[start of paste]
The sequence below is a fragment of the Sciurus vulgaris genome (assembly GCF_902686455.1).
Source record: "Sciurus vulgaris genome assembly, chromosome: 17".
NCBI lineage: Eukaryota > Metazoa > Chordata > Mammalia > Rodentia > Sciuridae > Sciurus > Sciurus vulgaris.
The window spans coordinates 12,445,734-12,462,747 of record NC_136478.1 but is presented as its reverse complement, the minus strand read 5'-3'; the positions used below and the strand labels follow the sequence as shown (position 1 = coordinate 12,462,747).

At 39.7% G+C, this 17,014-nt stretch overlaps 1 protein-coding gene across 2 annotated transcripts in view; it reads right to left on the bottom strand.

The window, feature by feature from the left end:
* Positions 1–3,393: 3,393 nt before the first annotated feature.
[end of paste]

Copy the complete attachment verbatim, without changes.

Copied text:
The sequence below is a fragment of the Sciurus vulgaris genome (assembly GCF_902686455.1).
Source record: "Sciurus vulgaris genome assembly, chromosome: 17".
NCBI lineage: Eukaryota > Metazoa > Chordata > Mammalia > Rodentia > Sciuridae > Sciurus > Sciurus vulgaris.
The window spans coordinates 12,445,734-12,462,747 of record NC_136478.1 but is presented as its reverse complement, the minus strand read 5'-3'; the positions used below and the strand labels follow the sequence as shown (position 1 = coordinate 12,462,747).

At 39.7% G+C, this 17,014-nt stretch overlaps 1 protein-coding gene across 2 annotated transcripts in view; it reads right to left on the bottom strand.

The window, feature by feature from the left end:
* Positions 1–3,393: 3,393 nt before the first annotated feature.